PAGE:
If you’re in a line of work where information may change or expire, it’s well worth your time to look back on something you may have posted months ago or even years ago, and then using that as the source of a new piece of content.

Even if the information hasn’t changed, a rewrite to freshen information that’s still relevant easily gives you something “new” to share with your audience. You can also feel free to copy and paste some of the lines you’ve already used, especially quotes and sources, in the new blog post.

Chances are your followers may recognize some of what you wrote if they’ve followed you for a while, but a revision will still appear as new material.

Those who started following you after your blog was posted may have never seen the original item, which means this is brand-new in their eyes…

Reposting Old Content

If time is your enemy, you can still take your old content and repurpose it: but this time only for social media.

Chances are you may have only promoted your article once, maybe twice, on social media around the initial time that you published it. If that was months ago, you can now come around and simply share it again.

The concept is the same: it looks new to those who are new to you or your brand.

However, if your content was posted a week ago, you’ll want to be careful not to spam your followers. They may think you only have this one item. (We all know those commercials that run over and over… and over. Don’t be like those!)

What’s old is new again

Hopefully this was a valuable lesson in how to reuse things that worked for you in the past to help you achieve your goals in the future. There’s absolutely nothing wrong with reusing content, but just be careful that you don’t use this as a crutch. That is, you still need to mix in new ideas or else you will suffer from appearing unoriginal.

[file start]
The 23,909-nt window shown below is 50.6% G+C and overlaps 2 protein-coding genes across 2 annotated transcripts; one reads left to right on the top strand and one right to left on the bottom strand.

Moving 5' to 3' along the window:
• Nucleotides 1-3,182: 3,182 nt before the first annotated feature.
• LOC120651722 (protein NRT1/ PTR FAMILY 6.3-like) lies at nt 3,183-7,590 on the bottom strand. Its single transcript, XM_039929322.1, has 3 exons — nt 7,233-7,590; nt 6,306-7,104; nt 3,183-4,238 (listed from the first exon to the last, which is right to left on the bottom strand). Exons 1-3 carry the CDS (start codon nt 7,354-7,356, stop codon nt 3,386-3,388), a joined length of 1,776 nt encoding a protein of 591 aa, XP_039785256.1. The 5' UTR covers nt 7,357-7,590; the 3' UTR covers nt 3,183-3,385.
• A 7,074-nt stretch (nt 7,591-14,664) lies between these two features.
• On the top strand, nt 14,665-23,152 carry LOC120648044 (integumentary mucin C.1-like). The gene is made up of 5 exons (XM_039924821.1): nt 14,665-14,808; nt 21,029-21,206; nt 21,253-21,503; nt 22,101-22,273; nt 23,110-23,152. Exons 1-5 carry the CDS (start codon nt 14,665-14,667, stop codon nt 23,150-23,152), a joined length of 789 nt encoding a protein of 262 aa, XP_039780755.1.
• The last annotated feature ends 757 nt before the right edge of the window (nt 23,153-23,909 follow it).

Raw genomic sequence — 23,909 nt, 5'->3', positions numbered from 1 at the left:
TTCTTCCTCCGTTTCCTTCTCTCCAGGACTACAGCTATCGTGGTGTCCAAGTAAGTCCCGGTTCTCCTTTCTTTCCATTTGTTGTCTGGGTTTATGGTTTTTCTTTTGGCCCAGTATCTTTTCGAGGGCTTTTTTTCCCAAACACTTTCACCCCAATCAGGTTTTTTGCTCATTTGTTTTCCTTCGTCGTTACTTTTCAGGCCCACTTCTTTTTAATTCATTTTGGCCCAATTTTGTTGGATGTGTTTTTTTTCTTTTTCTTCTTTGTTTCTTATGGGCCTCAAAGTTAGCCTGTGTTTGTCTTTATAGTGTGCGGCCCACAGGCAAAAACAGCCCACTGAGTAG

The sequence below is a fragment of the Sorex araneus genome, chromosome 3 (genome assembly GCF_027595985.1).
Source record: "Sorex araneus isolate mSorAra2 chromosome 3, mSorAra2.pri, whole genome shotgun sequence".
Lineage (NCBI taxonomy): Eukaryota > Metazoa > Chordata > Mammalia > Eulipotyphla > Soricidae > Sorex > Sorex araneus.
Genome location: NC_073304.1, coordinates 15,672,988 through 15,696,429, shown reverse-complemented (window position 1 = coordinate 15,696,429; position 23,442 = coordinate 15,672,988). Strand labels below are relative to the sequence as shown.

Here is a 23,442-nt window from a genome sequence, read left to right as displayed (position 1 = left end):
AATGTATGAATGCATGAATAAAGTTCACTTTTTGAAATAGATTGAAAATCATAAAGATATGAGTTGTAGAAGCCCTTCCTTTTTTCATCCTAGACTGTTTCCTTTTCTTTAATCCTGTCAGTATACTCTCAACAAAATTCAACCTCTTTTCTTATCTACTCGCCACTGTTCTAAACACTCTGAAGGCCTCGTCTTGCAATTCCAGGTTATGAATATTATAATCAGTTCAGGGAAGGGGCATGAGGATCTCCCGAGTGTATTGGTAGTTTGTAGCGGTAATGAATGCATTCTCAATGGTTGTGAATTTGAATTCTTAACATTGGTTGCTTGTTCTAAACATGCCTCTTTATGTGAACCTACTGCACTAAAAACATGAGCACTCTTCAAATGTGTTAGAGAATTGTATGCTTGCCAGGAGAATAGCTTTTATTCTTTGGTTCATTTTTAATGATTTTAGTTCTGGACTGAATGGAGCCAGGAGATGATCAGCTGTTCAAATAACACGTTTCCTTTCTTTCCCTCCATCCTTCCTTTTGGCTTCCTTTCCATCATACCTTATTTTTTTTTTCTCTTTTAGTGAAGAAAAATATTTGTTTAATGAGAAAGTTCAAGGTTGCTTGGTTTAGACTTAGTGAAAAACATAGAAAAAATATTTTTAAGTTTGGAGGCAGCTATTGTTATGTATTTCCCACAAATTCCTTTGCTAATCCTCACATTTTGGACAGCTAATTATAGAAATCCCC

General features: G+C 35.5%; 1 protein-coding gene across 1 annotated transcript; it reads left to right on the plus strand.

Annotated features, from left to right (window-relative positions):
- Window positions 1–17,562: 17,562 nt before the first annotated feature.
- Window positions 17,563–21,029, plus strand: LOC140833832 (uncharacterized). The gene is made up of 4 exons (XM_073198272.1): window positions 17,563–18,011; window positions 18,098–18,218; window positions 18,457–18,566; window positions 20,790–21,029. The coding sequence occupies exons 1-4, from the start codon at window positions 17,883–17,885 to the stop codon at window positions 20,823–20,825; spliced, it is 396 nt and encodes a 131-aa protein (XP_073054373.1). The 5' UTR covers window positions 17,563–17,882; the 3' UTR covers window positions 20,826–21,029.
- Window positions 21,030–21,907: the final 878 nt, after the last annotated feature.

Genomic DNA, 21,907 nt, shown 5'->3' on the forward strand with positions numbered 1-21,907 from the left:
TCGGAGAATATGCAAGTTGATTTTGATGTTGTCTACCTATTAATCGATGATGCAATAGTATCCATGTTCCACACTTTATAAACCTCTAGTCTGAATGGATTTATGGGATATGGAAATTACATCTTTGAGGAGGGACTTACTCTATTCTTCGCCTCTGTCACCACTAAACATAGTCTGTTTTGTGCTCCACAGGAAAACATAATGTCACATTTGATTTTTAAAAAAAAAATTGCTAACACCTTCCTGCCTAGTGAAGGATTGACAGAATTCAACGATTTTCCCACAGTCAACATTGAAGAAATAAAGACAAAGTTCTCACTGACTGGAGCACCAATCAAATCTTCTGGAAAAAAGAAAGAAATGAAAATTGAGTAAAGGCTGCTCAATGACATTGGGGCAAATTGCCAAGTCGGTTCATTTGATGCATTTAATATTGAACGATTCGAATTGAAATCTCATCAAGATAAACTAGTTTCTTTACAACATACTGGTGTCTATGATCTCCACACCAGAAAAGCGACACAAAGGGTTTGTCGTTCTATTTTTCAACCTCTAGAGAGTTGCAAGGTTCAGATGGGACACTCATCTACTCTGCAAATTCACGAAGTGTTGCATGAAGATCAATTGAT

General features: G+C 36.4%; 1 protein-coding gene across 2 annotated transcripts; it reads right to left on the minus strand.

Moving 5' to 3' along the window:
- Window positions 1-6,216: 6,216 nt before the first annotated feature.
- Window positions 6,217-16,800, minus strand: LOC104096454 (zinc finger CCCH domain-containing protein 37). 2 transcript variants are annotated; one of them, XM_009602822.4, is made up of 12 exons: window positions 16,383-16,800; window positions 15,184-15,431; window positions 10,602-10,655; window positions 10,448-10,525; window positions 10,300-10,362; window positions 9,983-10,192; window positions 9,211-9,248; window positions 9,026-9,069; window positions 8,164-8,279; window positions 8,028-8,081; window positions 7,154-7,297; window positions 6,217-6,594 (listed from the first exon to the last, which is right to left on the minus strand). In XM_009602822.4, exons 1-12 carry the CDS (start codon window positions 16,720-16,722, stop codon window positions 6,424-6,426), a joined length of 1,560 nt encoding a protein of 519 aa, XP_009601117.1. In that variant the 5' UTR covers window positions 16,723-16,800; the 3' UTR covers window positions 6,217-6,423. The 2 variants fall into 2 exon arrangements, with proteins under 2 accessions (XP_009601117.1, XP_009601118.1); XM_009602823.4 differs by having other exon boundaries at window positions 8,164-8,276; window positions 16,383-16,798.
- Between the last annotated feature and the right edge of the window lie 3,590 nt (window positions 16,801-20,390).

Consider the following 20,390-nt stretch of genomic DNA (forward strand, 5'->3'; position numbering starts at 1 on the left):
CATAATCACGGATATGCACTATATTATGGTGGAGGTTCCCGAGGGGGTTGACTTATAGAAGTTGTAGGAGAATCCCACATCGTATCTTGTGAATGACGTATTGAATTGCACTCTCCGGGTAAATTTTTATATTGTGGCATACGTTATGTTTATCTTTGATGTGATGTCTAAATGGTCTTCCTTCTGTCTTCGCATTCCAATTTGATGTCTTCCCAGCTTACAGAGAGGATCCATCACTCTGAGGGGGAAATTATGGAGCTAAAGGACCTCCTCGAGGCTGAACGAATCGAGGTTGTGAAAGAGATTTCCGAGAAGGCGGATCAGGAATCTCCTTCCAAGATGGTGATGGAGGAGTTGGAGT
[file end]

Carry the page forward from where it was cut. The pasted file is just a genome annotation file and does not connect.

However, when you are struggling for something new, it never hurts to revisit old content to bridge the gap. As the old adage goes, what’s old is new again!

The differences between writing and blogging

On today’s episode Joe breaks down the difference between writing and blogging.

Did you even know there was a difference? Well, there is!

You may think of those words as interchangeable, but there are a number of variances in crafting a blog post that you will need to know if you want to successfully navigate the waters of content marketing. Those tips, and more, are discussed at length on this show.

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What does this do for YOU?

This may seem like a very innocent question in the world of content marketing, but it’s a noteworthy one. Every blog you write, every post you make on social media, every word you speak on a podcast or publish in an email or eBook is significant.

For example, if you mention a third-party product (i.e. not your own) in a campaign, you may be seen as endorsing it. Worse, you could be giving away free advertising.